Strictly for RC Plane Soarers

  Times must surely have changed, in some areas at any rate, with respect to the zealous way in which slope sites are guarded from outsiders. I say this because, following my recent plea for information on Midlands sites, I have received two friendly and helpful letters—and not a word of abuse! The first is from Mike Pitchers, of Leicester, (designer of the Fauvel AV 22s in our March issue) who names three sites. One of these is Burrough Hill, south of Melton Mowbray, where “model aircraft” flying is actually prohibited by byelaw; licences may be obtained for flying gliders there, however, and his club, the Leicester MAC have one. Presumably individuals can apply for glider licences, too—though Mike didn’t specify this one. The site isn’t all that high—just 150 to 200ft. above the surrounding countryside so, as Mike says, it “hardly compares with Moe Fammau!” The other letter, from a Mr M. Element, of Shrewsbury, tells of two sites not too far from there. One, near Dudley, we are not at liberty to publish (though individuals may be informed, on sending sae) and the other we have published some mention of before—the Clent Hills, also in the West Midlands.

Wessex Association coming further south now, I have news this month of the Wessex Soaring Association. Under the chairmanship of Mike Withey, this group have secured the use of slope sites in the Dorset area, they tell me, and their “indoor” meetings are held on the first Friday of each month, at the King’s Head Hotel, Wimborne. They did not say if they have become part of the Dorset Federation of Model Flying Clubs (to which at least a further five Dorset clubs belonged, when we last heard from them) but if they have not yet made contact, they no doubt soon will. There cannot be that many slope sites in Dorset, though admittedly that county is better off than many in this. Anyway, those seeking further gen on this group should contact secretary Michael Huggins, 48 Pilford Heath Road, Colehill, ‘Wimborne (Tel. 883965).

“Overseas” sites?

A letter from Mike Elliott, of Grouville, Jersey, gives food for thought — especially if one is wondering about holidays (and I usually don’t start to think of these until the very last minute). He says that, having spent over ten years in “the power scene” in Jersey, he has now become very involved in soaring. “What I think we miss here,” he goes on, “is the stimulation from non-islanders, although we have some super slopes for all wind directions and our fair share of capable pilots. So, of course, any tic soarers coming over to Jersey would receive a very warm welcome”. I have asked Mike for more gen on the Jersey sites—with photos if at all possible, first for my own information and second to publish for readers’ benefit. I have added Jersey to my logging routine of wind direction and speeds, and will be interested to see how it compares with Luton, Heathrow and Gat-wick. Meanwhile, have sent for the pretty coloured brochures.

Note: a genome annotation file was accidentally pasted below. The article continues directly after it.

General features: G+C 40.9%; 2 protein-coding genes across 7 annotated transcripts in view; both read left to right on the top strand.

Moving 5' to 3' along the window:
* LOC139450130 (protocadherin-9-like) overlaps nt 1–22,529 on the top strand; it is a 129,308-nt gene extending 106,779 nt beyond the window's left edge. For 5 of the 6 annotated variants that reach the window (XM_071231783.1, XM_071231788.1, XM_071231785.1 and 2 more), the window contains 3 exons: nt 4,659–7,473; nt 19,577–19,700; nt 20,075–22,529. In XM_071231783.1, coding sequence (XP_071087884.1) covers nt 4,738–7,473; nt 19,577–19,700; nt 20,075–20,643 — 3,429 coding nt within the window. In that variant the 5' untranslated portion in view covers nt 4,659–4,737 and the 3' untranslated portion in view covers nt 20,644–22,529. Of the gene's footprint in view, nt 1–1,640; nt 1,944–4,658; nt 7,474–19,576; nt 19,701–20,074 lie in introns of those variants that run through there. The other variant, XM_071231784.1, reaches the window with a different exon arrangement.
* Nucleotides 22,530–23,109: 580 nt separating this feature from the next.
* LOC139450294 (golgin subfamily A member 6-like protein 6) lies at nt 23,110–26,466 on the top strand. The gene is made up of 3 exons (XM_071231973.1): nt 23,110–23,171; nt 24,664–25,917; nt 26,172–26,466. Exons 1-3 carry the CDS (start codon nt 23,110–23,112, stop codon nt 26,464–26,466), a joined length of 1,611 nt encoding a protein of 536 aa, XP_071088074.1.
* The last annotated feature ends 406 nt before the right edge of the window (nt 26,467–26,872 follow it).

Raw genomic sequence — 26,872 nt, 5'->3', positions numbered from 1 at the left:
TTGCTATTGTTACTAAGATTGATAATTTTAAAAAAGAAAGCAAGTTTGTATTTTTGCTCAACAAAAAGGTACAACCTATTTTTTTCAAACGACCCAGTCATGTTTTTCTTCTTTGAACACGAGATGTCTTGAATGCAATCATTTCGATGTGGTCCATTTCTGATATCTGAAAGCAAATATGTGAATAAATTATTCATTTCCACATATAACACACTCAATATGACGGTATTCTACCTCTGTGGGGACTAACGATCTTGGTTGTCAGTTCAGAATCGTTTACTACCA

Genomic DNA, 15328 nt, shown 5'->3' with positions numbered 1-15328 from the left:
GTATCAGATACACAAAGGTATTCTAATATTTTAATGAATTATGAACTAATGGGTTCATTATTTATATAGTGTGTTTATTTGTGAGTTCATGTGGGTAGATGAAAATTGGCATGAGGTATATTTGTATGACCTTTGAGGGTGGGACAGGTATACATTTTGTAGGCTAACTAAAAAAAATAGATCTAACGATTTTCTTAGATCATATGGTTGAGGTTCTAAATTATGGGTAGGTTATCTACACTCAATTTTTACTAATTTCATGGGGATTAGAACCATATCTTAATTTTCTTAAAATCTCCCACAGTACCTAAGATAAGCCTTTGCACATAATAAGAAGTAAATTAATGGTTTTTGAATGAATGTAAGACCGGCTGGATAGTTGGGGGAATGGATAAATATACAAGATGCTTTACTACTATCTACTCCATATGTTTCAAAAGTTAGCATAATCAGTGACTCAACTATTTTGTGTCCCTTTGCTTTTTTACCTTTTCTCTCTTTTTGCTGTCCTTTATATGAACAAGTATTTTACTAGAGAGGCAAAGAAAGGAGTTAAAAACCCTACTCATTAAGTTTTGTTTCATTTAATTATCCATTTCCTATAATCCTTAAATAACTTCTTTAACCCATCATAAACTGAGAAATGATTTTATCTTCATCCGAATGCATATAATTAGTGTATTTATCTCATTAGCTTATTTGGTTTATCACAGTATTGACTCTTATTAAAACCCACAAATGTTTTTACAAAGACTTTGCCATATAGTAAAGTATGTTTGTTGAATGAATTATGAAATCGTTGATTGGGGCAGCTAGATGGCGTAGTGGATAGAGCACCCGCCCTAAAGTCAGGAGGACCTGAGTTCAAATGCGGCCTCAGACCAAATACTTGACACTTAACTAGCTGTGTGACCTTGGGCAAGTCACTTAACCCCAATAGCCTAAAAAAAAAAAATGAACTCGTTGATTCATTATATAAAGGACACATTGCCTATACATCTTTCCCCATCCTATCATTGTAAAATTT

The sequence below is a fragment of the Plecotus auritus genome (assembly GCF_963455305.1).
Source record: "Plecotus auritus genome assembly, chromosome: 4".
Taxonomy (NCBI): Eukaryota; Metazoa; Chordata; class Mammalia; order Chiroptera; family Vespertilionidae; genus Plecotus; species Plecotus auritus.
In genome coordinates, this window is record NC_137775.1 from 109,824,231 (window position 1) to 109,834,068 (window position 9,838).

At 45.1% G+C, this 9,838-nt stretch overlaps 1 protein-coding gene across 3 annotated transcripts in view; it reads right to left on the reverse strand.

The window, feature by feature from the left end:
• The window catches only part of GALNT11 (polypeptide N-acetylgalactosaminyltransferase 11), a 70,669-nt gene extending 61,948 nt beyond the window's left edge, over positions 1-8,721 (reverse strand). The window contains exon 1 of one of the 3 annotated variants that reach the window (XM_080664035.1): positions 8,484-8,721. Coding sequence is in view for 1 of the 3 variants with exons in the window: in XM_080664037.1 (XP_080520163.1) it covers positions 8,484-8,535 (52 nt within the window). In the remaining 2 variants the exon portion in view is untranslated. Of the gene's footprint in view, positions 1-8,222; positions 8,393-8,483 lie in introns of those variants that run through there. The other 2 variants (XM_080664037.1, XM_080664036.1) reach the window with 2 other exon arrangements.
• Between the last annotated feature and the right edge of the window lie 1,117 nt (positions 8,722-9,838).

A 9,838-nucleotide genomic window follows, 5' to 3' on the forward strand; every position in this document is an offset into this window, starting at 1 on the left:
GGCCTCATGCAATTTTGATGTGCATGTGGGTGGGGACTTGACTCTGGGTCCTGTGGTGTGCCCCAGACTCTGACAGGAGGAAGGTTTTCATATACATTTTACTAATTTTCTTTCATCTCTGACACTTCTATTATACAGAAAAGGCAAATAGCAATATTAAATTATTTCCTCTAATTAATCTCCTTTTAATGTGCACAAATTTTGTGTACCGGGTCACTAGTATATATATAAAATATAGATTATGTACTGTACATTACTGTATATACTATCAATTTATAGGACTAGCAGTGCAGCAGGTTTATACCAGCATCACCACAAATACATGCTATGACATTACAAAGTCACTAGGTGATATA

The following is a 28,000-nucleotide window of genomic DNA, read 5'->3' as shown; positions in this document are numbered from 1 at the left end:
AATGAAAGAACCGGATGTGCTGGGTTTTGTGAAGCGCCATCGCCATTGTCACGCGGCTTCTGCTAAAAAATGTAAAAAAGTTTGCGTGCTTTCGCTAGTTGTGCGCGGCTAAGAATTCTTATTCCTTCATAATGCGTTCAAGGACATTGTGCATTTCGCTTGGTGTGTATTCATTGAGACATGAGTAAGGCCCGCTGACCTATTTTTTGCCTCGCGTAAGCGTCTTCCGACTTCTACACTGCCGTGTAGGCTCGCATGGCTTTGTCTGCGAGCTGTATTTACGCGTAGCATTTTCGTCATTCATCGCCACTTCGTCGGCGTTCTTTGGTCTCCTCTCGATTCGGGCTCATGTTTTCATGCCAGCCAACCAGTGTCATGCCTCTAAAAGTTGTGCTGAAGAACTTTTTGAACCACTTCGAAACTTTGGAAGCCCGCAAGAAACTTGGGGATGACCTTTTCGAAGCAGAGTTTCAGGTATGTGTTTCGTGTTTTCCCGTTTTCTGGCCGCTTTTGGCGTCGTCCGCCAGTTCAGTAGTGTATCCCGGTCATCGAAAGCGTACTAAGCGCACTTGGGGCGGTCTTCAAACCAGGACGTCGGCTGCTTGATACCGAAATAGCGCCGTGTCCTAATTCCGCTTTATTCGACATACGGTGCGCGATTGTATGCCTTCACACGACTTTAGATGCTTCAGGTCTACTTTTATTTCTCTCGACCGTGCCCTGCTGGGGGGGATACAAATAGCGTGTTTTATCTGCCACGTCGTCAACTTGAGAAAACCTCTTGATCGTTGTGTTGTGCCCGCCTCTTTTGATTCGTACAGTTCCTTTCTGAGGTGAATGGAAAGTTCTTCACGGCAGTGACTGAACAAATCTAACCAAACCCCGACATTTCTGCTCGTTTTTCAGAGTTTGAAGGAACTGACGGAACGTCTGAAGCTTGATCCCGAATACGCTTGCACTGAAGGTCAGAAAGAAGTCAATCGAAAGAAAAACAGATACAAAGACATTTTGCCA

Further afield

Rather further afield than Jersey, I have an enquiry as to the possibilities for slope soaring in the Canary Isles. A. F. Mason tells me that he will be holidaying in Tenerife at the end of August, and would like to hear from anyone who has any knowledge of the area, from a sloper’s point of view. Now, I do know that John Whiteside, of the Preston area, who used to be a keen cross country soarer, used also to visit Tenerife regularly. But I seem to have lost touch with him. Maybe someone else who’s been to the Canaries would like to contact Mr Mason direct? His address is 18 Merrydale Road, Stapenhill, Bur-ton-on-Trent, Staffs. Don’t forget, though—we’d like to know too, for future reference!

Long foam wings

  1. Beetham, of the Par-lick SSA writes to say that a recent project within the club was a 10ft. soarer, basically for cross-country work, using a variable camber aero-foil section. Since he didn’t have too much time, he chose to use foam wings and, as there seemed to be no commercial cutter available for 6ft. panels, he constructed his own, as shown. As will be seen, this consists of a 6ft. length of 2 x lin. timber, with pre-stressed 6g piano wire set into each side. The cutting wire is the Nichrome type as used in the industrial cutting of foam. On the application of 25 to 30v a.c. to the cutter ends from a suitable trans-former, the wire heats to a good cutting temperature. Obviously the cutter is satisfactory—even though it would seem a bit basic—and no doubt others would wish to make